Just remembered being a hip monitor changed its meaning in the following decade.
Too little, too late, too bad......

pleb

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Re: Flora
« Reply #216 on: 10:12:51, 17/05/19 »
I've never heard of the oyster plant  :-\
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richardh1905

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Re: Flora
« Reply #217 on: 17:15:28, 17/05/19 »
Quite a rare plant, Pleb. Very striking when you see it along the top of a beach - spotted some more today on a beach just a couple of miles away.

sunnydale

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Re: Flora
« Reply #218 on: 10:42:55, 18/05/19 »
Lovely photos Richard.  I really like the Oyster plant O0


I spotted a plant that I hadn't seen for a few years....


Lousewort...(Pedicularis sylvatica)





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pleb

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Re: Flora
« Reply #219 on: 10:51:18, 20/05/19 »
^^^Thats a really good find  O0
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richardh1905

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Re: Flora
« Reply #220 on: 09:44:36, 26/05/19 »
Nice photo, Sunnydale. I remember lousewort from my Snowdonia days.

richardh1905

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Re: Flora
« Reply #221 on: 09:48:51, 26/05/19 »

I found this delicate little flower yesterday evening on a local clifftop, and am not certain what it is - I've certainly never seen anything like it in the wild before, either in Orkney or elsewhere.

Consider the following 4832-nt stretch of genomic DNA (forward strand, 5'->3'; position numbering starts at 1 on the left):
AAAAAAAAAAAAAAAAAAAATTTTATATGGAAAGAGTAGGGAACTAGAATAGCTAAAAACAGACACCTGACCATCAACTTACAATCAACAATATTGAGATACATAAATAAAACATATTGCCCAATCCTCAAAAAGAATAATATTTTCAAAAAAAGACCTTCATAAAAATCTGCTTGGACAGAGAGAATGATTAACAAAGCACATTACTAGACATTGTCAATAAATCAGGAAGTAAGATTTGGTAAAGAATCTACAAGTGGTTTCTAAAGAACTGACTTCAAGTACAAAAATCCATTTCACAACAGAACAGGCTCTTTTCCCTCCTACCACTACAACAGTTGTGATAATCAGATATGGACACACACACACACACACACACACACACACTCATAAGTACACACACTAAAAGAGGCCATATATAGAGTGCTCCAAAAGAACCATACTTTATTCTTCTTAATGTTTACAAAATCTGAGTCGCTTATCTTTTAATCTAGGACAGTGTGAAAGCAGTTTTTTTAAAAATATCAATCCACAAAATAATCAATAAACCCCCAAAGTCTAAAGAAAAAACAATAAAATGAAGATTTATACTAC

I have a hunch that it might be a native form of Star of Bethlehem, but am not sure - I have contacted the Orkney Field Club for advice.


Any ideas?


richardh1905

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Re: Flora
« Reply #222 on: 18:22:33, 26/05/19 »
It would appear that I have piqued the interest of the Orkney Field Club - no definite answer yet, and this plant is not on the "County List" of plants that have been found in Orkney. Star of Bethlehem (Ornithogalum umbellatum) does not normally live in this habitat, and the plant that I have found is much smaller than the Star of Bethlehem plants in my garden.

Bigfoot_Mike

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Re: Flora
« Reply #223 on: 18:31:29, 26/05/19 »
It would appear that I have piqued the interest of the Orkney Field Club - no definite answer yet, and this plant is not on the "County List" of plants that have been found in Orkney. Star of Bethlehem (Ornithogalum umbellatum) does not normally live in this habitat, and the plant that I have found is much smaller than the Star of Bethlehem plants in my garden.
Maybe they will name this after you, if it is a new species - ornithogalum umbellatum richardii  O0 .

fernman

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Re: Flora
« Reply #224 on: 18:38:00, 26/05/19 »
So the whorls of fleshy leaves in the photo are nothing to do with the flowers?
That's cheating! No wonder I couldn't get close to an i.d! I kept thinking it was a stonecrop but they have only five petals.
A SoB growing as an escape and stunted by its habitat, perhaps?